So do you have a vault of things you sometimes just create that may never see the light of day?
Yeah fully I write stuff all the time and flick back to it and think man what was I thinking. So I definitely do, I have this cool little book I was given from a buddy, its really rad, this cool leather bound book. So I write everything in there an take what I feel is worthy of being in a song and work with that?
Are you involved in any other aspects of your community or community initiatives?
That’s a really good question. Yeah I’m super involved. I actually work two days a week as a youth worker for the local council and at a high school working with boys that are at risk of being disengaged is what we title it. I also run work shops in high schools one of the main ones is a mental health work shop based on anxiety depression suicide and self harm. So community based work for me is super important, probably almost par with music in terms of a passion.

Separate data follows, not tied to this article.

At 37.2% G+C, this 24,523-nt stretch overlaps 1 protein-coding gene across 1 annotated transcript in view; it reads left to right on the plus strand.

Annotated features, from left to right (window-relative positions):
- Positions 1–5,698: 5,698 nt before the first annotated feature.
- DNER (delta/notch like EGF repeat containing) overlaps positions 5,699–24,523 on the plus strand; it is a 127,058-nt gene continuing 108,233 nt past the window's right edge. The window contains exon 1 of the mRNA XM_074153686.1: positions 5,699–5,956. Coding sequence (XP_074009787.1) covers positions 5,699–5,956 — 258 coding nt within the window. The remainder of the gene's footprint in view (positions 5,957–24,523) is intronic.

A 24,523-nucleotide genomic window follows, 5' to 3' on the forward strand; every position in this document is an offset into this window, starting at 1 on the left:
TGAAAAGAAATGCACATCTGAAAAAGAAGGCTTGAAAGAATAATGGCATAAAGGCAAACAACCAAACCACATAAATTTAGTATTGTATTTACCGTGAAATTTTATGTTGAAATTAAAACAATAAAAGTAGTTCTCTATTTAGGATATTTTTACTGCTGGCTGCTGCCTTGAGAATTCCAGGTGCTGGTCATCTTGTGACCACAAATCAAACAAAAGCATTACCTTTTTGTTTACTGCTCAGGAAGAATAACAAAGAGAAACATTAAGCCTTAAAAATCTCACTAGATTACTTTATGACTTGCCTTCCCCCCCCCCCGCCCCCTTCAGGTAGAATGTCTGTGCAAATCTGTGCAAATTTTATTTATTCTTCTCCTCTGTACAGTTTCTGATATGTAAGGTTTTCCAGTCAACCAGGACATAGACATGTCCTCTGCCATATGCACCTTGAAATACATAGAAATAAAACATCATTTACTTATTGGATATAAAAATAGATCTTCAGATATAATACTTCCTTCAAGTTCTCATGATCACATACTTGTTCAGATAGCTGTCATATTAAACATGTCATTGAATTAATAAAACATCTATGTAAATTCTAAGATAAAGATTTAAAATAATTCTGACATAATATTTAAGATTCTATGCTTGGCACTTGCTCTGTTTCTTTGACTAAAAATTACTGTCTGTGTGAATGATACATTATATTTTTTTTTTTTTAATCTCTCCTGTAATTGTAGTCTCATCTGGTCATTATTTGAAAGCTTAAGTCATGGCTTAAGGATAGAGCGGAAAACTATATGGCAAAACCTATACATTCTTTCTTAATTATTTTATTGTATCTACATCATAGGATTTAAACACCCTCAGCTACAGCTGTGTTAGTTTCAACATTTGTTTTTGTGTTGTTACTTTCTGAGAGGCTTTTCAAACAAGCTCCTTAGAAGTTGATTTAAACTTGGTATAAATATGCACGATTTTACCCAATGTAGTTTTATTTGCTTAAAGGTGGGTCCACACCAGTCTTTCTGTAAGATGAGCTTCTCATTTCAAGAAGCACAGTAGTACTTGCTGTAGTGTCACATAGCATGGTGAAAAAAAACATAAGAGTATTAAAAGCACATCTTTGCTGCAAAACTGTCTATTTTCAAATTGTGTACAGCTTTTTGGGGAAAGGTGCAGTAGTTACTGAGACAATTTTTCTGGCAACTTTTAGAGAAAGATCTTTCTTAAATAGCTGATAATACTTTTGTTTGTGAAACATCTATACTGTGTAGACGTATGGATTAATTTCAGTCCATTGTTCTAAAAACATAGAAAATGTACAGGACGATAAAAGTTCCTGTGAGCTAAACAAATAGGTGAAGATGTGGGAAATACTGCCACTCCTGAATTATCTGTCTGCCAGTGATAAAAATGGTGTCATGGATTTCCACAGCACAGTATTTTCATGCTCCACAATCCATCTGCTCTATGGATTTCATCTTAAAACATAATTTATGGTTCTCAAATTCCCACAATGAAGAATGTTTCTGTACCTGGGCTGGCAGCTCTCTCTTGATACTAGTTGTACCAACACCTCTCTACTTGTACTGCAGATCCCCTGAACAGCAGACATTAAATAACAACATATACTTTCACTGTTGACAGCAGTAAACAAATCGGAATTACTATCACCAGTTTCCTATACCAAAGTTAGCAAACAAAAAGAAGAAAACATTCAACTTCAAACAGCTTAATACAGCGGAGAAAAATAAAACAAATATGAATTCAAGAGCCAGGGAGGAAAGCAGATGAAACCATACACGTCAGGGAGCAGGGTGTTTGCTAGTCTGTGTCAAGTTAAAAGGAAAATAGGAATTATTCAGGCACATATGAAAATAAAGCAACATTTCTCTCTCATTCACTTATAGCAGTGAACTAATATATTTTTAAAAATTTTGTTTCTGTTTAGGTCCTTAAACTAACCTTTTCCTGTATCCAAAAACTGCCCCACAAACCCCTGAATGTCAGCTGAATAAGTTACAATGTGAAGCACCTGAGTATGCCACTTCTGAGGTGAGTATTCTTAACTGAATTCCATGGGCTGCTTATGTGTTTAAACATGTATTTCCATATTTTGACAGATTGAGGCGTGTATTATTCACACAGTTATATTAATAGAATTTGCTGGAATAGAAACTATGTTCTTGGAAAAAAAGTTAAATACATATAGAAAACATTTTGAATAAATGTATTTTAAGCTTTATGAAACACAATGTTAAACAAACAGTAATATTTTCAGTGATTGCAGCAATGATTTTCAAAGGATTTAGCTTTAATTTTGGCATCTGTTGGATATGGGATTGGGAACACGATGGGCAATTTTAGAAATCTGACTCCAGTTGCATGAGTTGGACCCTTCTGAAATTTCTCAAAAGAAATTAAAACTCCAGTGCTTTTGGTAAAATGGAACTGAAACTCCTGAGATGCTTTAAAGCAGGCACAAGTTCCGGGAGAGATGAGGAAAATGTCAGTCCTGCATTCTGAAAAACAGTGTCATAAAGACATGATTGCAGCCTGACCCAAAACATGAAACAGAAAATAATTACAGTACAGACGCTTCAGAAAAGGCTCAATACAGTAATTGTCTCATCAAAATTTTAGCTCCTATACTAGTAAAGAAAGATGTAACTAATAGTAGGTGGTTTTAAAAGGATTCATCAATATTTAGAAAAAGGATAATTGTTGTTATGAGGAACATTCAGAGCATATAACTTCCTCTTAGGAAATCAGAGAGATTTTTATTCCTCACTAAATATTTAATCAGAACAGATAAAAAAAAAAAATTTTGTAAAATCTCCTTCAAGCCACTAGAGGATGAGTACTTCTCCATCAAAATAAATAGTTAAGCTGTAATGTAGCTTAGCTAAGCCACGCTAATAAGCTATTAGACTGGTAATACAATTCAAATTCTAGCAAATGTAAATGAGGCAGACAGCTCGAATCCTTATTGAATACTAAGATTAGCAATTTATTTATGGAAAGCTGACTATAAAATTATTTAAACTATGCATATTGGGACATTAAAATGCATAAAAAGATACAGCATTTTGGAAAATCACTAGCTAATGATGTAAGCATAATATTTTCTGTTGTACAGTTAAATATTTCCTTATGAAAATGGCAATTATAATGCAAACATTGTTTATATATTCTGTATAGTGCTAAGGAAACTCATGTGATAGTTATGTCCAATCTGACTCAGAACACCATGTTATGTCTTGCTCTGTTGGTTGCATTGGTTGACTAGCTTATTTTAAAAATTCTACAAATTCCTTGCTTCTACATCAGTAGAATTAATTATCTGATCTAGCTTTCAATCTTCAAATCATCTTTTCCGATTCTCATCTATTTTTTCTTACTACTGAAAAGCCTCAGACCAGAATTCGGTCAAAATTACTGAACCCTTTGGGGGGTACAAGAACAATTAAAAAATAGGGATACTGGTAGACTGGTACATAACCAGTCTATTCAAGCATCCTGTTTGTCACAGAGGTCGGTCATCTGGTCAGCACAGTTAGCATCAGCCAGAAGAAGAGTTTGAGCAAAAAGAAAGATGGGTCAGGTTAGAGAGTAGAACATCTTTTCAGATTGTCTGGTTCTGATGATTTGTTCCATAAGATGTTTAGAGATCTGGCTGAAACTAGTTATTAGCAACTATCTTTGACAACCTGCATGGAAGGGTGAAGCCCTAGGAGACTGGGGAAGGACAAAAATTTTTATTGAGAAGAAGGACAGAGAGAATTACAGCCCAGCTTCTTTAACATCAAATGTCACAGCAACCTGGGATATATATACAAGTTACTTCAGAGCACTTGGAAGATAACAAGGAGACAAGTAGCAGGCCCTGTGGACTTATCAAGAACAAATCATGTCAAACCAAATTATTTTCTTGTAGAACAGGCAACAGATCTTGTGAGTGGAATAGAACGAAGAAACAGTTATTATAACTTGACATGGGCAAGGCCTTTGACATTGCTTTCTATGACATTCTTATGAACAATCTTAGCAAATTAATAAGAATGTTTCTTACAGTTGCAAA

Is there anything that has driven you to that?
Good question. I don’t know. For me I think high school was pretty rough in ways and I think every kid going through high school finds high school rough at some point. But for me I had such a good support network around me of like mentors and leaders and role models that kind of really helped me through what I was going through and for me I just felt that since Ive been on top of that I wanted an opportunity to repay that I guess. That would be the biggest cause probably.
What are you hoping for with your new release, how is it a stand out and what’s your proudest moment on it?
Really in all honesty I’m hoping people dig it. Im hoping people enjoy it. You can kind of get caught up in how you want it to go in the industry and how many downloads it gets and number and all that stuff but I’m kind of just really hoping people really love it and it’s just timeless and its something they’ll be able to play for years and not feel like its old.